Thankfully, we needn’t worry about it with this particular candy.
Are Other Flavors Of Skittles Suitable For Vegans As Well?
So now let’s look at flavors other than original and whether or not they’re suitable for vegans.
Are Tropical Skittles Vegan?
This is a new flavor profile you’ll find online and in many grocery stores. The flavors include Kiwi Lime, Banana Berry, Pineapple Passion Fruit, Mango Tangelo, and Strawberry Starfruit.
Tropical Skittles are considered vegan. They contain sugar, corn syrup, palm kernel oil, citric acid, various starches, natural and artificial flavors, coloring agents (no carmine), sodium citrate (a food additive used as a flavorant and preservative), and carnauba wax.16
No problems here.
Are Crazy Sour Skittles Vegan?
Sour Skittles are vegan. They contain essentially the same ingredients as the original, but in different quantities. When a sour variety of an existing vegan candy hits the market, it usually doesn’t spell trouble for 100% plant-based eaters. Any additional ingredients (if present) will be added for tartness, not texture.
These contain corn syrup, sugar, citric acid, palm kernel oil, modified corn starch, tapioca dextrin, natural and artificial flavors, food colorings (Red 40, Red 40 Lake, Blue 1, Blue 1 and 2 Lake, Yellows 5 and 6, Yellow 5 and 6 Lake, and titanium dioxide), sodium citrate, carnauba wax.17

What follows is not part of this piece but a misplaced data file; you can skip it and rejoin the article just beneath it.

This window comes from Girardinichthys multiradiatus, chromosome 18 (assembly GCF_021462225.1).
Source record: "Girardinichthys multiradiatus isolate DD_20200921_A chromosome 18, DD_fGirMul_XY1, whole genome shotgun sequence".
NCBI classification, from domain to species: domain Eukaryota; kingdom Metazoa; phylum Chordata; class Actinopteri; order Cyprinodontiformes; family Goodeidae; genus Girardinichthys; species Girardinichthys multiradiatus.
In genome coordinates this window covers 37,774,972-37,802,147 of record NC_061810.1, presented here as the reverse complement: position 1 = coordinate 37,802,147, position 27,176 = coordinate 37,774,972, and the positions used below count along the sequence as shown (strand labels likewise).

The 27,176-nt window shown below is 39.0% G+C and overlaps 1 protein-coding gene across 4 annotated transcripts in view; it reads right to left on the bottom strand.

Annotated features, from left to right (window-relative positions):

Are Wild Berry Skittles Vegan?
Wild Berry is another popular variation of the candy. The flavor profile includes Strawberry, Wild Cherry, Berry Punch, Melon Berry, and Raspberry.
Wild Berry Skittles are vegan. They simply contain sugar, corn syrup, palm kernel oil, vegan-friendly additives (e.g. citric acid, sodium citrate), starches (tapioca dextrin, modified corn starch), natural and artificial flavors, colors, and carnauba wax.18 No carmine or confectioner’s glaze.
Are Zombie Skittles Vegan?
This is a version you’ll encounter from time to time, especially around Halloween.
Zombie Skittles are vegan. They contain the traditional flavors along with a secret “Rotten Zombie” flavor included as an element of surprise. Luckily, all flavors (including the mystery flavor) are vegan. This variety contains the same as the original Skittles, just in different quantities.
Specifically, the flavors include sugar and corn syrup, hydrogenated palm kernel oil, citric acid, sodium citrate, carnauba wax, starches, natural and artificial flavors, and vegan-friendly food colorings.19
Are Skittles Suitable For Vegans And Cruelty Free? Conclusion
I’m sure you’re happy to see that all flavors are considered vegan-friendly by most standards. If you’re a particularly strict vegan, you may want to opt for candy products that use organic sugar (which is never processed with bone char). If you’re an eco vegan and want to avoid palm oil, there are plenty of other fruit-flavored candies on the market to choose from.